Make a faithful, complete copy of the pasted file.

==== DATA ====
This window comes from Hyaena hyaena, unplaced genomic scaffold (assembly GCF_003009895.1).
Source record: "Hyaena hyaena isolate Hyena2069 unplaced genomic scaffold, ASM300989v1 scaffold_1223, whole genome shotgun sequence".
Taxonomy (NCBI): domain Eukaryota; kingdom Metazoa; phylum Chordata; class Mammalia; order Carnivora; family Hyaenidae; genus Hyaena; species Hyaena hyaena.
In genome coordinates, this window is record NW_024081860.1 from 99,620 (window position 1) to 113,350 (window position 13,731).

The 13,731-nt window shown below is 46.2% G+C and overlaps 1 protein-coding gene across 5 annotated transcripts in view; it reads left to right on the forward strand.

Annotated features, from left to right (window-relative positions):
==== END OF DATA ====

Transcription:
This window comes from Hyaena hyaena, unplaced genomic scaffold (assembly GCF_003009895.1).
Source record: "Hyaena hyaena isolate Hyena2069 unplaced genomic scaffold, ASM300989v1 scaffold_1223, whole genome shotgun sequence".
Taxonomy (NCBI): domain Eukaryota; kingdom Metazoa; phylum Chordata; class Mammalia; order Carnivora; family Hyaenidae; genus Hyaena; species Hyaena hyaena.
In genome coordinates, this window is record NW_024081860.1 from 99,620 (window position 1) to 113,350 (window position 13,731).

The 13,731-nt window shown below is 46.2% G+C and overlaps 1 protein-coding gene across 5 annotated transcripts in view; it reads left to right on the forward strand.

Annotated features, from left to right (window-relative positions):